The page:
Balcombe J. Animals in Education: Teaching Objectives and Student Performance. Paper presented at: Alternatives in the Mainstream: Innovations in Life Science Education and Training. 2nd InterNICHE Conference; 2005 May 12-15; Oslo, Norway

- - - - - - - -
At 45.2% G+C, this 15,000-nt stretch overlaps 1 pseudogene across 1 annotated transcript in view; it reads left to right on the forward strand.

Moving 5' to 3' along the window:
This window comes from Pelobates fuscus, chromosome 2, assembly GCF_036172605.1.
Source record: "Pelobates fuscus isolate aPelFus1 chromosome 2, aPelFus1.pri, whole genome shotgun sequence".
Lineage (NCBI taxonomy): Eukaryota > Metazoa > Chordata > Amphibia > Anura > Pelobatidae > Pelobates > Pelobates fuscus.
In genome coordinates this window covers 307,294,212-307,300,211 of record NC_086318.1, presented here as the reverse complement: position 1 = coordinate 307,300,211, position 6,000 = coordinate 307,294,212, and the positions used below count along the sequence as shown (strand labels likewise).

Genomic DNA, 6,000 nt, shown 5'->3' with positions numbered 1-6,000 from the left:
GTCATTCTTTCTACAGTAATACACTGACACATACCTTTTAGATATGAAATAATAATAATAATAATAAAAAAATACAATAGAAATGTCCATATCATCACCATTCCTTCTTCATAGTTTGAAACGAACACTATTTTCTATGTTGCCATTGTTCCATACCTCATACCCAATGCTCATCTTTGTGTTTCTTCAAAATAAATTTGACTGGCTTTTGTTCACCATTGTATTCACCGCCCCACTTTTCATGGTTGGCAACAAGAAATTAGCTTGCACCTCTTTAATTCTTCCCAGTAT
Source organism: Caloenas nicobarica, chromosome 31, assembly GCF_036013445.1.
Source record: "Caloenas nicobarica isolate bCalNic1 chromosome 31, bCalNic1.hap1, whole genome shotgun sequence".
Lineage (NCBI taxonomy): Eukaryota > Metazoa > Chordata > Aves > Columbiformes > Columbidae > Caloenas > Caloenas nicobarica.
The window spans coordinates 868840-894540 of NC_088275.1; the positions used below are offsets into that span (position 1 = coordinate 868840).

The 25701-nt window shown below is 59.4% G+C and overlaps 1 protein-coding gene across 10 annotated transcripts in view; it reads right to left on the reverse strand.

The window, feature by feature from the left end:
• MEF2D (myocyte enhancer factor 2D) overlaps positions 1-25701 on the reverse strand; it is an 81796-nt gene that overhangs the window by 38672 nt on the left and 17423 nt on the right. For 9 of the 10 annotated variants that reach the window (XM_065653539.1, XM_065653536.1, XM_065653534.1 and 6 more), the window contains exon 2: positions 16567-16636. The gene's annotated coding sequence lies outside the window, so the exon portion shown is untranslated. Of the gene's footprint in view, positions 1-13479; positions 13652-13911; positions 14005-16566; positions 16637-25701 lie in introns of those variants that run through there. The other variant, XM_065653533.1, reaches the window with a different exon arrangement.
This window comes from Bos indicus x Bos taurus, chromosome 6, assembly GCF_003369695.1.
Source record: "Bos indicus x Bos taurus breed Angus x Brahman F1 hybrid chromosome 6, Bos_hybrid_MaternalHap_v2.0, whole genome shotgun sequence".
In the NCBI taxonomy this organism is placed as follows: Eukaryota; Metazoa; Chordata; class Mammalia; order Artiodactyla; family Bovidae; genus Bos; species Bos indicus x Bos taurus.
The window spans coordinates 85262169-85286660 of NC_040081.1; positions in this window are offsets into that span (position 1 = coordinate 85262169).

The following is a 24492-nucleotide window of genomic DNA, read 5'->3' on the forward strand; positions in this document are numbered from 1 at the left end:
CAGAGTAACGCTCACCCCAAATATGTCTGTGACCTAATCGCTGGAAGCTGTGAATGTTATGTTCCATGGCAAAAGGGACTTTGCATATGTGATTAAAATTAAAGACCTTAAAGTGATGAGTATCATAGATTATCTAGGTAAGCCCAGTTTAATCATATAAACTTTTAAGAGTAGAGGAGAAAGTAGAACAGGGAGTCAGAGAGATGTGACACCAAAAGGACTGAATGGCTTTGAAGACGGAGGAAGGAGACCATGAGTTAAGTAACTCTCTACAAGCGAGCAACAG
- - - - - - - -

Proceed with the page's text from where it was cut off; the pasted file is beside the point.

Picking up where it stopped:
Methods exist today, for all teaching objectives and learning contents, which do not require animal experiments or animals killed specifically for their purpose. Should we be using them and sparing the animals? Ethical argument suggests we should. But that might assume that animal-friendly learning methods are as educationally effective as animal-consumptive ones. This paper examines some of the evidence for how alternatives compare with traditional animal-consumptive methods for meeting teaching objectives and enhancing student performance. I first outline the potential for alternatives to meet traditional teaching objectives in the life sciences, including responses to commonly held arguments used to defend animal dissections. I next present some of the advantages that alternatives provide the learner in comparison to traditional methods. A review of some of the empirical studies sheds further light on the potential for alternatives to replace animal use in such fields as biology, medicine, and nursing.